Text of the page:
Time to Put Down That Glass of Red Wine


Warm, summer weather has finally arrived! What better way to enjoy it than eating a sumptuous meal outdoors with a group of your friends, an alcoholic beverage in hand? After all, red wine is good for you, right?

Unfortunately, it appears not. Previous studies have declared a daily glass of red wine to be beneficial for your health, but a closer examination of those results reveals that the group of people most likely to be drinking that glass of red wine were of high socioeconomic status. That means they also ate more vegetables, were more likely to exercise daily, and be of a healthy weight. These are the most likely causes of their longevity as a group, not the red wine.

Any health benefits commonly attributed to red wine, such as a high amount of anti-oxidants, can also be found in grapes themselves, or in grape juice. The alcohol is not a critical element and may actually counteract some of the positive aspects of the grapes within it.

Worse, in other new studies, a daily glass of red wine was found to increase the risk of breast cancer by 9%, and raise the incidence of rosacea by nearly 50%, while also increasing the risk of atrial fibrillation, or irregular heartbeat, which can lead to heart failure.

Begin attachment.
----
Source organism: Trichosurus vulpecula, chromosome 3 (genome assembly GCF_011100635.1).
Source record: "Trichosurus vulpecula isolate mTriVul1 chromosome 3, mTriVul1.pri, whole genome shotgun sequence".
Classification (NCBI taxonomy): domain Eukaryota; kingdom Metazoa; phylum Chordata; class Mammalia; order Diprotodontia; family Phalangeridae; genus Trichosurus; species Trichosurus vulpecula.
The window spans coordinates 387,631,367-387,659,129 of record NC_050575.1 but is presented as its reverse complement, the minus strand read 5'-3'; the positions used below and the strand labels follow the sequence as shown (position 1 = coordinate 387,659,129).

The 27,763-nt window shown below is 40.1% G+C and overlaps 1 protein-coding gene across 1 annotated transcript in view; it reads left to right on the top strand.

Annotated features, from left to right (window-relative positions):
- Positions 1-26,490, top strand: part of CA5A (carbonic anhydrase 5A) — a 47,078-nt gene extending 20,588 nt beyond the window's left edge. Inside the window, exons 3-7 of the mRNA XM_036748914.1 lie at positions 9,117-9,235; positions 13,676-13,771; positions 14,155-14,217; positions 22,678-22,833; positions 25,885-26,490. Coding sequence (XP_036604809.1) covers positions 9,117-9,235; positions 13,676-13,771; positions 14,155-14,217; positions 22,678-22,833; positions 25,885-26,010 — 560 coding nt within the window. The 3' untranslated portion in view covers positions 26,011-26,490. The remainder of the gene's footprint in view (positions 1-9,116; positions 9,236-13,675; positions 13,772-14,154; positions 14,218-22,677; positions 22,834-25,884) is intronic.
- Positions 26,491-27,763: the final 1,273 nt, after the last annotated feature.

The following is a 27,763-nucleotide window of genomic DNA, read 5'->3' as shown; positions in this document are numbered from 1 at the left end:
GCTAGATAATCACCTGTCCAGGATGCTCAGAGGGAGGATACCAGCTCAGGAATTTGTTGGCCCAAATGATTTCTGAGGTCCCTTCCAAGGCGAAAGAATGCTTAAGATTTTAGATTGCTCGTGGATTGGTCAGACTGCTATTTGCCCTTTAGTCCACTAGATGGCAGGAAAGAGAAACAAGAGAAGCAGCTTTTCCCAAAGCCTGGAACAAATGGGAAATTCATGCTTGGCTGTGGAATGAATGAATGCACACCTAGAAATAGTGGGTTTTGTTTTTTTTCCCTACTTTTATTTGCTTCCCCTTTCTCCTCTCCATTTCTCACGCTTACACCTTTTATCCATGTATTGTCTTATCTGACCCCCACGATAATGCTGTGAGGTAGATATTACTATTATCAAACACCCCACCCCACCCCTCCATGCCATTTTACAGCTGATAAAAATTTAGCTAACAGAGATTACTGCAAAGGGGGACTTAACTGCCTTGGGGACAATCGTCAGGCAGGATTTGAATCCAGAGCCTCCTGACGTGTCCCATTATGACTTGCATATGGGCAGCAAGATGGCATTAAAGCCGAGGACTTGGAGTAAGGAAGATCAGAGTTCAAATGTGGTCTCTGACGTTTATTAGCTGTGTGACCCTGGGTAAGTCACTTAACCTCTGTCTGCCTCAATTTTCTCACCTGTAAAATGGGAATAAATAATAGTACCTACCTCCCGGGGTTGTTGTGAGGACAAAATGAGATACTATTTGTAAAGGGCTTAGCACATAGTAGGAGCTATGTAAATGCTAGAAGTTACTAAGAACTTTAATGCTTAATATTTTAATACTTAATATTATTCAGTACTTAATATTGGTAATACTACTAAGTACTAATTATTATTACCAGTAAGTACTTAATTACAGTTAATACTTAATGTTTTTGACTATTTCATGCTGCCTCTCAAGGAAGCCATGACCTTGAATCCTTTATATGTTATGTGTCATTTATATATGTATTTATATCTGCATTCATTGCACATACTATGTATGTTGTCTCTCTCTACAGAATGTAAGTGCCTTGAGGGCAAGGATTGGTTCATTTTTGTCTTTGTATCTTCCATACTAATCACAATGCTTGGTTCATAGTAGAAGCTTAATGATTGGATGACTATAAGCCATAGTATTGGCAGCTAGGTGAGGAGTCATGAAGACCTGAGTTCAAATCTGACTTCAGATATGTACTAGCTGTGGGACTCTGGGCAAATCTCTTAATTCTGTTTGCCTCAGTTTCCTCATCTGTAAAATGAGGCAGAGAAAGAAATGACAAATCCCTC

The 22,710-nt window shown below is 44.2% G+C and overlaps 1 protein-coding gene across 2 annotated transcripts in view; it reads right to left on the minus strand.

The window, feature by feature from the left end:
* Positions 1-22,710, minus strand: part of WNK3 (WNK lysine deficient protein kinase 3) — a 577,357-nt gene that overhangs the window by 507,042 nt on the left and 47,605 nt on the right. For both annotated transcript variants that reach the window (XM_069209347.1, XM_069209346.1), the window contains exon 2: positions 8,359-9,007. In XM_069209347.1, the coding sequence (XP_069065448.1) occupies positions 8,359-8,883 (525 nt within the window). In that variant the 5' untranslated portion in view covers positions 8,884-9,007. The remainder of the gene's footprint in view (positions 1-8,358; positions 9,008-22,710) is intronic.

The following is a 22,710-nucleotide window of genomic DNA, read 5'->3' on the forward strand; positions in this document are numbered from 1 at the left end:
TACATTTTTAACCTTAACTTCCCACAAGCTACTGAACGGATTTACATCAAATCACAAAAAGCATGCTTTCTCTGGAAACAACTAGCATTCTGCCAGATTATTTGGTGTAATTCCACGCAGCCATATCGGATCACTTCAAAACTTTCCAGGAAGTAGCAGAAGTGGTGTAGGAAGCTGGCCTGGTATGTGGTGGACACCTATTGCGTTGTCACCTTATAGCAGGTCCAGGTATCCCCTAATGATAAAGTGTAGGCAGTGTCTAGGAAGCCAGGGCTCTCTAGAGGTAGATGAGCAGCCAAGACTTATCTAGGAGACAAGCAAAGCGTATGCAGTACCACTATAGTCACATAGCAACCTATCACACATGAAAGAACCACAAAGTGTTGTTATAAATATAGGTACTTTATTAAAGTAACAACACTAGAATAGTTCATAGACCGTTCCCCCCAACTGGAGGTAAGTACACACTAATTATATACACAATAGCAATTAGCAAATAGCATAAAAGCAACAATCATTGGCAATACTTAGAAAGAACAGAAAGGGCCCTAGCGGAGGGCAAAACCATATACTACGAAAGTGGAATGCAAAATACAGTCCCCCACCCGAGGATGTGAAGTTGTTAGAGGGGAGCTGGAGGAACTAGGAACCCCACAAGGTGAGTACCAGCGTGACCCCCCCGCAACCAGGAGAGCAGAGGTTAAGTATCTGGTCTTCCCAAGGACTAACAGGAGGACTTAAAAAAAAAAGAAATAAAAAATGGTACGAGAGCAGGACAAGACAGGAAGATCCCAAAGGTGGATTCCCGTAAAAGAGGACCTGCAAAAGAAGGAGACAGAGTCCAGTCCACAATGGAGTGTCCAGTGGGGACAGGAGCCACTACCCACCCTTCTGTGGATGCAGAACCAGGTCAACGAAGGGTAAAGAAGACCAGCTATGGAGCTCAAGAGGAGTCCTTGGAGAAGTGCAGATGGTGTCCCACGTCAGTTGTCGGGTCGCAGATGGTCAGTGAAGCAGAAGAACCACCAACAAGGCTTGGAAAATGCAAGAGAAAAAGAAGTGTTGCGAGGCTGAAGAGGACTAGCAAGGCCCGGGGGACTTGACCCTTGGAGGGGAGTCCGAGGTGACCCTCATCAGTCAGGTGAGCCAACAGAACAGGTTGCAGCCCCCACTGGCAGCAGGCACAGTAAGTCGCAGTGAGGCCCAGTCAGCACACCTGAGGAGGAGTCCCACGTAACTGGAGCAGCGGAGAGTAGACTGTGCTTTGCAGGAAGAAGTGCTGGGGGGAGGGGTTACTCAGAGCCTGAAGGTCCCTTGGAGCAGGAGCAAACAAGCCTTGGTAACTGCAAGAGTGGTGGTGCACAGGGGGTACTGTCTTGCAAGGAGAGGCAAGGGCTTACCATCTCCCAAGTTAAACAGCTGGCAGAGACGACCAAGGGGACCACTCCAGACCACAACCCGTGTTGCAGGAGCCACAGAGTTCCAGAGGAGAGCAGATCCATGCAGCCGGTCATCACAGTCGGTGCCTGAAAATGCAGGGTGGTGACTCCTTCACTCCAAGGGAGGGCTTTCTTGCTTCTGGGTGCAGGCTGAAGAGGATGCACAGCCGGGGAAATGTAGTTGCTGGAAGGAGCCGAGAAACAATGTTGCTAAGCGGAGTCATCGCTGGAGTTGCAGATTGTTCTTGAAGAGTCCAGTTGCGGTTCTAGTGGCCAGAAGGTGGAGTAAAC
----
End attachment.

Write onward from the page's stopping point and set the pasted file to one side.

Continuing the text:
All this being said, what this new meta-analysis also shows is that if you eat plenty of vegetables, exercise regularly, and keep your weight down, it can mitigate most of the negative effects of the alcohol in red wine. So, as long as you are taking good care of your health in other ways, a glass of red wine may not be so bad. Just don’t consider red wine a tonic for your health. At best, it’s a toxin that should be enjoyed sparingly.

About the author: Rebecca Wong has an honours degree in English Literature from the University of Waterloo, and has been working in the herbal business since 2000. She has received her training in acupuncture and herbalism from respected authorities Paul Des Rosiers and Vu Le at the Ontario College of Traditional Chinese Medicine in Toronto, and Michael Tierra at the East West Herb School in California.

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